The Apostle Paul in Titus iii. 5, R. V., writes, "Not by works done in righteousness, which we did ourselves, but according to His mercy He saved us, through the washing of regeneration and renewing of the Holy Ghost." In these words we are taught that the Holy Spirit renews men, or makes men new, and that through this renewing of the Holy Spirit, we are saved. Jesus taught the same in John iii. 3-5, "Jesus answered and said unto him, Verily, verily, I say unto thee, Except a man be born again, he cannot see the kingdom of God. Nicodemus saith unto Him, How can a man be born when he is old? Can he enter the second time into his mother's womb and be born? Jesus answered, Verily, verily, I say unto thee, Except a man be born of water and of the Spirit, he cannot enter into the kingdom of God."
What is regeneration? Regeneration is the impartation of life, spiritual life, to those who are dead, spiritually dead, through their trespasses and sins (Eph. ii. 1, R. V.). It is the Holy Spirit who imparts this life. It is true that the written Word is the instrument which the Holy Spirit uses in regeneration. We read in 1 Pet. i. 23, "Being born again, not of corruptible seed, but of incorruptible, by the Word of God, which liveth and abideth forever." We read in James i. 18, "Of His own will begat He us with the Word of truth, that we should be a kind of first fruits of His creatures." These passages make it plain that the Word is the instrument used in regeneration, but it is only as the Holy Spirit uses the instrument that the new birth results. "It is the Spirit that giveth life" (John vi. 63, A. R. V.). In 2 Cor. iii. 6, we are told that "the letter killeth, but the Spirit giveth life."(1) This is sometimes interpreted to mean that the literal interpretation of Scripture, the interpretation that takes it in its strict grammatical sense and makes it mean what it says, kills; but that some spiritual interpretation, an interpretation that "gives the spirit of the passage," by making it mean something it does not say, gives life; and those who insist upon Scripture meaning exactly what it says are called "deadly literalists." This is a favourite perversion of Scripture with those who do not like to take the Bible as meaning just what it says and who find themselves driven into a corner and are looking about for some convenient way of escape. If one will read the words in their context, he will see that this thought was utterly foreign to the mind of Paul. Indeed, one who will carefully study the epistles of Paul will find that he himself was a literalist of the literalists. If literalism is deadly, then the teachings of Paul are among the most deadly ever written. Paul will build an argument upon the turn of a word, upon a number or a tense. What does the passage mean? The way to find out what any passage means is to study in their context the words used. Paul is drawing a contrast between the Word of God outside of us, written with ink upon parchment or graven on tables of stone, and the Word of God written within us in tables that are hearts of flesh with the Spirit of the living God (v. 3) and he tells us that if we merely have the Word of God outside us in a Book or on parchment or on tables of stone, that it will kill us, that it will only bring condemnation and death, but that if we have the Word of God made a living thing in our hearts, written upon our hearts by the Spirit of the living God, that it will bring us life.(2) No number of Bibles upon our tables or in our libraries will save us, but the truth of the Bible written by the Spirit of the living God in our hearts will save us.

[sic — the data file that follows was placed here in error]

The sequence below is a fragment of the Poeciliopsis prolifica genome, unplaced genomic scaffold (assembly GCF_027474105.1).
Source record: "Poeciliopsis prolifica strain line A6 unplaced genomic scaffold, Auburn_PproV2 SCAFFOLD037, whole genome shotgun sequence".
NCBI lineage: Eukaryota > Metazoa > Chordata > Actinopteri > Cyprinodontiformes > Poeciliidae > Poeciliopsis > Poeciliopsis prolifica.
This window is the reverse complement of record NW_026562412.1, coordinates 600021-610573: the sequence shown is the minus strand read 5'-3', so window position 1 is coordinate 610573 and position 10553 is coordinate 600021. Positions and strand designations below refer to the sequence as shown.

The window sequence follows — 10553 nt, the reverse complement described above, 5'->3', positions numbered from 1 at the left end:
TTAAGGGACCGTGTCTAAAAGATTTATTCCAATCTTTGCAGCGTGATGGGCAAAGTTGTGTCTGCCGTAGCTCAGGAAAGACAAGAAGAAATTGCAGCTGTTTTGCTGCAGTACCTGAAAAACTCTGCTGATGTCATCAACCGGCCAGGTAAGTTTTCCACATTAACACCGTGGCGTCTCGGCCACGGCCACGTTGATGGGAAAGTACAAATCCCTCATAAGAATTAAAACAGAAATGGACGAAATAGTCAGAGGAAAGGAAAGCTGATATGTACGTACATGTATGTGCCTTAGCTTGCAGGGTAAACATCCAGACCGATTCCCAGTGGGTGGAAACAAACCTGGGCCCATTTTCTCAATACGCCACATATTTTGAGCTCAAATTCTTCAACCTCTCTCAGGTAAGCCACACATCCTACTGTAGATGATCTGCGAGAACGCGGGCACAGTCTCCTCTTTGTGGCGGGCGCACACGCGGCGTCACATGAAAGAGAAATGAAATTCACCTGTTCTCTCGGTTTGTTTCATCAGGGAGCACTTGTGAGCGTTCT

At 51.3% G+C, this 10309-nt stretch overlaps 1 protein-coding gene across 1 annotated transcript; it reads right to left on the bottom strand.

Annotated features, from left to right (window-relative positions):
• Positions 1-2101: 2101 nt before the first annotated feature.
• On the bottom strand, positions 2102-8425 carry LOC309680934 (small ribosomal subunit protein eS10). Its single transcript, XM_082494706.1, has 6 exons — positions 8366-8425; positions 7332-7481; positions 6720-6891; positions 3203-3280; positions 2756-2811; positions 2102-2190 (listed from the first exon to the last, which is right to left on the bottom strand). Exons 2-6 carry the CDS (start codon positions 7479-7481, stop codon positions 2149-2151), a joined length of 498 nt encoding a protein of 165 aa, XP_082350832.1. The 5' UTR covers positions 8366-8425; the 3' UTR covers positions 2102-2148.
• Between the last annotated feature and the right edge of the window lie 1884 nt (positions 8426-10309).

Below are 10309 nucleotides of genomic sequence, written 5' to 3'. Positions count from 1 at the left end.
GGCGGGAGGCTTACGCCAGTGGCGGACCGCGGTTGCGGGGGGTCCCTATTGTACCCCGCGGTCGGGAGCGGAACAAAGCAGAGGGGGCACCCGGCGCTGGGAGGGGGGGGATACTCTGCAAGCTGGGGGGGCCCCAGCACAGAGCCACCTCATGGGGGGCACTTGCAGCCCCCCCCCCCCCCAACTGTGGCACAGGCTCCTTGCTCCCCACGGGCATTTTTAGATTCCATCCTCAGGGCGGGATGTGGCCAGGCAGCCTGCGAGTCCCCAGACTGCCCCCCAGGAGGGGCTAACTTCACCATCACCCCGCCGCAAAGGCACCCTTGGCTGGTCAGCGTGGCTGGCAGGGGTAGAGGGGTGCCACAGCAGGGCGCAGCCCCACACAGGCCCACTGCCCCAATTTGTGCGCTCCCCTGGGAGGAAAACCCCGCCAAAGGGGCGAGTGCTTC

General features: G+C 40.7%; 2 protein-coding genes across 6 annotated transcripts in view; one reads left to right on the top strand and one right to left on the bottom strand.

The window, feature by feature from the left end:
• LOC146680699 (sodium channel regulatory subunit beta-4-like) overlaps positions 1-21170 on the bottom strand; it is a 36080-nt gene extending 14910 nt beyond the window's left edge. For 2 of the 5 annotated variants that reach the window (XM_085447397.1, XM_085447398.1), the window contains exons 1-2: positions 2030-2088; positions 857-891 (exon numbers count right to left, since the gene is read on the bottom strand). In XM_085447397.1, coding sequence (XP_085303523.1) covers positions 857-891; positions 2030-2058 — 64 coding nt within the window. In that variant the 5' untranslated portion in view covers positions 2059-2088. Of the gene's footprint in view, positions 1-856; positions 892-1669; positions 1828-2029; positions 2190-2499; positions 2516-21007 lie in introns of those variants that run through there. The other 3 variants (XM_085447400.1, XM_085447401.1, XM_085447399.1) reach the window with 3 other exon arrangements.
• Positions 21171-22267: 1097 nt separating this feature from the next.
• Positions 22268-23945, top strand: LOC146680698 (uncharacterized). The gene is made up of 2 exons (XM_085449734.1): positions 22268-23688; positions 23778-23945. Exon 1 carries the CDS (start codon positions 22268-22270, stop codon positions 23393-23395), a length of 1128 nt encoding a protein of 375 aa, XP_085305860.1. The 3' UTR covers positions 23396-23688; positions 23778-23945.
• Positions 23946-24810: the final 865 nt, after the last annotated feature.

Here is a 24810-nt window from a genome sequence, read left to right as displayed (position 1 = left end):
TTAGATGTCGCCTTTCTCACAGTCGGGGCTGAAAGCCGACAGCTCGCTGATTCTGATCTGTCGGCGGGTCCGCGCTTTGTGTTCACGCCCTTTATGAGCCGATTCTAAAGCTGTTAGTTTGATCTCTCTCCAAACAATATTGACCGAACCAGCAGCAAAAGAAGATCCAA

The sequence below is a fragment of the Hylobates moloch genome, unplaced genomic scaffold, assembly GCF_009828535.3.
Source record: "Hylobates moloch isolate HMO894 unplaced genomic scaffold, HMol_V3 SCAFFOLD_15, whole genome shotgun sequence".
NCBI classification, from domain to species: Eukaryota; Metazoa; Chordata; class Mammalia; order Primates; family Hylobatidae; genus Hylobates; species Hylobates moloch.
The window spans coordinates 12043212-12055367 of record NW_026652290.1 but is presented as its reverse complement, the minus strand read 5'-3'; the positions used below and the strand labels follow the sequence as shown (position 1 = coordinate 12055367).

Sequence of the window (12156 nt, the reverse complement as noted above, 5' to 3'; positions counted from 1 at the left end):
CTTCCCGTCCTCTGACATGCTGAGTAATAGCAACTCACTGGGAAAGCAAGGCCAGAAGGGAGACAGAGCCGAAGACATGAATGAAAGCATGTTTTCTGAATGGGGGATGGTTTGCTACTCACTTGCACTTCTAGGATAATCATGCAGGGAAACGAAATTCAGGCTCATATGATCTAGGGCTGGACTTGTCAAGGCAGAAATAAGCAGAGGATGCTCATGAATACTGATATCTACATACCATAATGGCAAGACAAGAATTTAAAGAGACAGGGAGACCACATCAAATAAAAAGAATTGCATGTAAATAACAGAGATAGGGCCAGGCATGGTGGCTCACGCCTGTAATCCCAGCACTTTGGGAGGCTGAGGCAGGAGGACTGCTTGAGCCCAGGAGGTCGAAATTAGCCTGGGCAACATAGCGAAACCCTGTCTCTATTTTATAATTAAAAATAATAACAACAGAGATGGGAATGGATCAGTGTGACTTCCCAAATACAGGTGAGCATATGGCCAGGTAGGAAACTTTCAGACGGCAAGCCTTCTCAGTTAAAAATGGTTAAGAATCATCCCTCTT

To put the matter of regeneration in another way; regeneration is the impartation of a new nature, God's own nature to the one who is born again (2 Pet. i. 4). Every human being is born into this world with a perverted nature; his whole intellectual, affectional and volitional nature perverted by sin. No matter how excellent our human ancestry, we come into this world with a mind that is blind to the truth of God. ("The natural man receiveth not the things of the Spirit of God: for they are foolishness unto him: neither can he know them, because they are spiritually discerned." 1 Cor. ii. 14.) With affections that are alienated from God, loving the things that we ought to hate and hating the things that we ought to love. ("Now the works of the flesh are manifest, which are these; Adultery, fornication, uncleanness, lasciviousness, idolatry, witchcraft, hatred, variance, emulations, wrath, strife, seditions, heresies, envyings, murders, drunkenness, revellings, and such like." Gal. v. 19, 20, 21.) With a will that is perverted, set upon pleasing itself, rather than pleasing God. ("Because the mind of the flesh is enmity against God; for it is not subject to the law of God, neither indeed can it be." Rom. viii. 7, R. V.) In the new birth a new intellectual, affectional and volitional nature is imparted to us. We receive the mind that sees as God sees, thinks God's thoughts after Him (1 Cor. ii. 12-14); affections in harmony with the affections of God. ("The fruit of the Spirit is love, joy, peace, long-suffering, gentleness, goodness, faith, meekness, temperance: against such there is no law." Gal. v. 22, 23); a will that is in harmony with the will of God, that delights to do the things that please Him. (Like Jesus we say, "My meat is to do the will of Him that sent Me, and to finish His work." John iv. 34; cf. John vi. 38; Gal i. 10.) It is the Holy Spirit who creates in us this new nature, or imparts this new nature to us. No amount of preaching, no matter how orthodox it may be, no amount of mere study of the Word will regenerate unless the Holy Spirit works. It is He and He alone who makes a man a new creature.
The new birth is compared in the Bible to growth from a seed. The human heart is the soil, the Word of God is the seed (Luke viii. 11; cf. 1 Pet. i. 23; Jas. i. 18; 1 Cor. iv. 15), every preacher or teacher of the Word is a sower, but the Spirit of God is the One who quickens the seed that is thus sown and the Divine nature springs up as the result. There is abundant soil everywhere in which to sow the seed, in the human hearts that are around about us upon every hand. There is abundant seed to be sown, any of us can find it in the granary of God's Word; and there are to-day many sowers: but there may be soil and seed and sowers, but unless as we sow the seed, the Spirit of God quickens it and the heart of the hearer closes around it by faith, there will be no harvest. Every sower needs to see to it that he realizes his dependence upon the Holy Spirit to quicken the seed he sows and he needs to see to it also that he is in such relation to God that the Holy Spirit may work through him and quicken the seed he sows.